Planning an international trip? Put these items on your to-do list.

picture of eiffel tower
Photo by Thorsten technoman on Pexels.com

Note: I closed down my personal blog and moved some posts over here. This was written a few years ago.

If you are taking an international trip, have you considered how you will pay for things, how you will use your phone, how you will navigate around the city, and maybe most importantly, what will happen if there is an emergency in the city you are visiting. Here are some tasks you can do beforehand to make your international trip a smooth one.

  1. Make sure you have a passport! If you have one already, doublecheck that it doesn’t expire within six months after your trip. I know that sounds crazy that you might not be able to travel on a valid passport that will expire six months later, but some countries are strict about this rule. If you need one quickly, you can use the expedited services. I had to do this recently when I needed a passport update and the extra money (just $60) was worth the peace of mind.
  2. Get currency for the country you are visiting. I like to have $100-$200 on hand to cover any charges where I can’t use my credit card. Credit cards are widely accepted in most places, but it’s always nice to have backup cash just in case. In Tampa, I go to Florida Currency Exchange with locations in Westshore Mall and International Plaza (in addition to other locations). They charge a small exchange fee and have the money for 80 countries on hand. They will also buy back your paper money (no coins) when you return from a trip. If you save the receipt, you pay a reduced exchange fee. You can also go to your local bank, but I know mine requires that I order the currency ahead of time. What’s great about Florida Currency Exchange is that you can walk right up and get your money.
  3. Let your bank and credit cards know that you are traveling by setting up a travel notification. You can do this online, through the app, or by calling them. In doing so, the financial institutions will be less likely to flag your account for possible fraud and cut your access to your credit cards. They will want to know your travel dates and countries.
  4. Get your pin from your credit card company. You will need to put in a request weeks ahead of time because they will mail you the pin. Most transactions will not require a pin, but I found two examples during a recent trip abroad where I couldn’t use my credit card because I didn’t have the pin. One was at a ticket kiosk in a train station and the other was in a small restaurant.
  5. Figure out what international banks are partners of your local bank in case you need more cash. The ATM fees will be lower. For example, for Bank of America customers, you can avoid a $5 transaction fee by using one of their partner banks.
  6. Get a credit card that doesn’t charge foreign transaction fees. Better yet, get a credit card where you get extra points for travel. Often these have higher annual fees, but some offer no annual fee for the first year, and then you can cancel before the fee hits.
  7. Use a travel booking site. I really like Booking.com for making hotel reservations. I like having everything in one place and if I need to change my reservation, it’s easy to do this here. Just be careful about whether you have free cancellation on your reservation or not. For the most part, I like to make reservations where I can cancel for free, because you never know when plans change. Booking.com includes more than just hotels. For example, I rented an apartment through here both in Amsterdam and Cinque Terre.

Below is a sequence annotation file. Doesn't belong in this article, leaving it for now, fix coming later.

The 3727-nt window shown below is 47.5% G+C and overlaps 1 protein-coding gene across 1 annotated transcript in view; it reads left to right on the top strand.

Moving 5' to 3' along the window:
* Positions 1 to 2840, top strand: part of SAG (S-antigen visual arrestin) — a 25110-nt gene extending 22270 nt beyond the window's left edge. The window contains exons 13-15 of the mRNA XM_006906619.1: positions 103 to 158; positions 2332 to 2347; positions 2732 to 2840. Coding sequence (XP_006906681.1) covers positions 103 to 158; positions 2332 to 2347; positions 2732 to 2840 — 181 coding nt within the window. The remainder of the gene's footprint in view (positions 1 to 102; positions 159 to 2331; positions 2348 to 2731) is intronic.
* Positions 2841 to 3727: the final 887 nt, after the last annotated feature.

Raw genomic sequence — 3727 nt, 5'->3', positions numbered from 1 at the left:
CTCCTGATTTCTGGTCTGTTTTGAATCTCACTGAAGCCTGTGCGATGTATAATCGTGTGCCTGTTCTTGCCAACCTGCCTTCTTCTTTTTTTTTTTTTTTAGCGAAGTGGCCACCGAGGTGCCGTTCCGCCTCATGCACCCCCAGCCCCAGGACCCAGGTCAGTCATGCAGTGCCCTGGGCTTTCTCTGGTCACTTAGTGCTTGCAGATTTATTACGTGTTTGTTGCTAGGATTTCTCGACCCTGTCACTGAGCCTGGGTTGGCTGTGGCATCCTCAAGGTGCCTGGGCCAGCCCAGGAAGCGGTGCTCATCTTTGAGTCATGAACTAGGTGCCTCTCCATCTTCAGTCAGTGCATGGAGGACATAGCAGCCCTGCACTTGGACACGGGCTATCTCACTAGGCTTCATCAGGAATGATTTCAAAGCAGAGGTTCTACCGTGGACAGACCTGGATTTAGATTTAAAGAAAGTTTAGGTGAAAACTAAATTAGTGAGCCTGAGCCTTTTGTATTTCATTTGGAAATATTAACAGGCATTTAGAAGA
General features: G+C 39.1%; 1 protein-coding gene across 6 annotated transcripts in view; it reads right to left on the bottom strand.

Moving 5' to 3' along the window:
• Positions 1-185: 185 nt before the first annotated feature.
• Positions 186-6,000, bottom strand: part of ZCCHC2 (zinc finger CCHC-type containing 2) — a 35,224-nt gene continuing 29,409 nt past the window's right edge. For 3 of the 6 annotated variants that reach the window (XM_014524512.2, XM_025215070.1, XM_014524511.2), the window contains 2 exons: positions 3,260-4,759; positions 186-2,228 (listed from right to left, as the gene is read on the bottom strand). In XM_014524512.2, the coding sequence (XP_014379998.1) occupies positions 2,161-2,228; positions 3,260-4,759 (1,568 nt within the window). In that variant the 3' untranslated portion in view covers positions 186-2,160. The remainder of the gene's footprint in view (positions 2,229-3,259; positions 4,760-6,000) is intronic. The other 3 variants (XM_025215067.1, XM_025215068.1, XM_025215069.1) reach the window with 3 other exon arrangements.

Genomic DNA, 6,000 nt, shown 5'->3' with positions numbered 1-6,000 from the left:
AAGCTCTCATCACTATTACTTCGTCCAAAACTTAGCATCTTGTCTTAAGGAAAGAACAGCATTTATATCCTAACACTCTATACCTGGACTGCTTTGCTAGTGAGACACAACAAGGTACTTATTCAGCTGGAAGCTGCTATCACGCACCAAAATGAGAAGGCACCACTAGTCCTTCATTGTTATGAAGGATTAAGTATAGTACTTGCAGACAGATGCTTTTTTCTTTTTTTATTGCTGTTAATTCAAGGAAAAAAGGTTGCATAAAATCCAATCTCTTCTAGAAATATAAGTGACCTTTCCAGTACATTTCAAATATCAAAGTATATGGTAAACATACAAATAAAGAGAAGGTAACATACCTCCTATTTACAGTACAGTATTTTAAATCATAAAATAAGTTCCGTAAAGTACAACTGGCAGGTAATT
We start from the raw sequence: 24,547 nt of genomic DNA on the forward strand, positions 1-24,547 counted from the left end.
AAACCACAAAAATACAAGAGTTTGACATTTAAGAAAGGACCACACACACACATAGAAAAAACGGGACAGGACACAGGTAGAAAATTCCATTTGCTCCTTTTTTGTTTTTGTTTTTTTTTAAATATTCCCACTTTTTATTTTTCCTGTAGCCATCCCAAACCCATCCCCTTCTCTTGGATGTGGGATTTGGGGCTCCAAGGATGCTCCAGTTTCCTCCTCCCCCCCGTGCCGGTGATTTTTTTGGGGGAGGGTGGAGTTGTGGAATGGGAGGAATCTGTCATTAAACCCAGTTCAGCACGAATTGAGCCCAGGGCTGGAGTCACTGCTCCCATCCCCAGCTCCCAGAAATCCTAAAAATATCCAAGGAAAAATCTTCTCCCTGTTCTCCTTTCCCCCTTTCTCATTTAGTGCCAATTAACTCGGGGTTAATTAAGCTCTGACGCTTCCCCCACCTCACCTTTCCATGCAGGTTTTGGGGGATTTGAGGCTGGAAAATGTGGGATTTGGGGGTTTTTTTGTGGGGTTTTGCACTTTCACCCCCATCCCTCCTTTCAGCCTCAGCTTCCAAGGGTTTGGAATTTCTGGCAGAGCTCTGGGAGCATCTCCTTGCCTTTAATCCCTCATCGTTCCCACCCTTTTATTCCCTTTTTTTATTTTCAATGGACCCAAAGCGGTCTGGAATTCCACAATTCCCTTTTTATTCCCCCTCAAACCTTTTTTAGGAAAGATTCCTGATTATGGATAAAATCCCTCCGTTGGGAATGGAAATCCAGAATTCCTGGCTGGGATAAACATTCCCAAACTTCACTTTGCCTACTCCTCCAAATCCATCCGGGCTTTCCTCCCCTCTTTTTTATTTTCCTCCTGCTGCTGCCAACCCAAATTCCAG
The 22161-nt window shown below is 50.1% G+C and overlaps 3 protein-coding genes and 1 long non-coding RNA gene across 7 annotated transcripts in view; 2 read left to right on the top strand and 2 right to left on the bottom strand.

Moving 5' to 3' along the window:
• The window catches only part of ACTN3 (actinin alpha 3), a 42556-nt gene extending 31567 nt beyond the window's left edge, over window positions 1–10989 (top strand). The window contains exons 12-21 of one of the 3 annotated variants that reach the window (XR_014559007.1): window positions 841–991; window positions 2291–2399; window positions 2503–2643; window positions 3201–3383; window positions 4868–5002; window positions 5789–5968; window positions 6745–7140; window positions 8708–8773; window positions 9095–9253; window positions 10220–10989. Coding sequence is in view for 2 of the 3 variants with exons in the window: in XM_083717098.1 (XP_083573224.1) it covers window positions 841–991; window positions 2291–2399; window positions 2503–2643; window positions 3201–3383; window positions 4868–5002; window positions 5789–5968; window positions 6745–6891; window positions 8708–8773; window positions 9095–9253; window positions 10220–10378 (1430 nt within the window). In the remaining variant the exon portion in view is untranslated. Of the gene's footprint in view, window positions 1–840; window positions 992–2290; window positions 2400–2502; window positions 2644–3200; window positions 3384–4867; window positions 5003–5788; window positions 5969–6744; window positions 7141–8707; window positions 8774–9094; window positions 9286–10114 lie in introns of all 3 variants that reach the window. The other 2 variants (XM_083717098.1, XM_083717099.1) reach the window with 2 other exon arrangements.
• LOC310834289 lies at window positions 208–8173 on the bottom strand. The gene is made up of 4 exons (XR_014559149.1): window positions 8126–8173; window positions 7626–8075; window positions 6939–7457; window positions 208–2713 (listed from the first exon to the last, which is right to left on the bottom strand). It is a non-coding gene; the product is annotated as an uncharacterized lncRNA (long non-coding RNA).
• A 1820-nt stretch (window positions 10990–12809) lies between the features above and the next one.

8. Check out your cell phone provider to see what they offer in terms of international plans. I’m a Verizon customer and have used their TravelPass. For $10 a day ($5 in Mexico and Canada), you can use your talk, text, and data allowances. You are charged when you start using it and the $10 gets you 24 hours. So maybe you need it some days and not others. If you use it strategically, you might not need it every day or at all. Also, while traveling, I keep my phone in airplane mode and turn cellular off. I look for free WiFi in places like hotels, Starbucks, and McDonald’s.
  9. Figure out how to use maps offline. One of the challenges of travel is navigating around a city, and you might be wondering how you can do this without cell service or WiFi. You can save your map in either Google or Apple Maps and use the app offline. I noticed recently that Apple maps would at least pinpoint where I was when I was offline. Read more about how to do this here, and you might want to practice this before your trip.
  10. Enroll in the Smart Traveler Enrollment Program through the U.S. State Department. The benefits of this program are that the U.S. Embassy will contact you with any safety information they receive while you are traveling or in the event of an emergency (e.g., natural disaster, terrorist attack) in the country. The program also helps family and friends get in touch with you in an emergency as well as the State Department get in touch with them.
  11. Consider an app to organize your travel plans in one place. I use the TripIt app. One nice feature is that you can share your itinerary with others.
  12. Finally, I usually make sure someone knows how to get into my house and find all my critical information in case of emergency. Most people probably don’t do this, but I always plan for the worst. Before I leave, I entrust someone with a key/codes. I also have a document of all my financial accounts and insurance policies tucked away in the house.

I hope these tasks can help you have a smooth international trip. Travel can be stressful, but if you have done some preparation, you can avoid some problems. Do you have any other good tips for planning for an international trip? If so, please share them.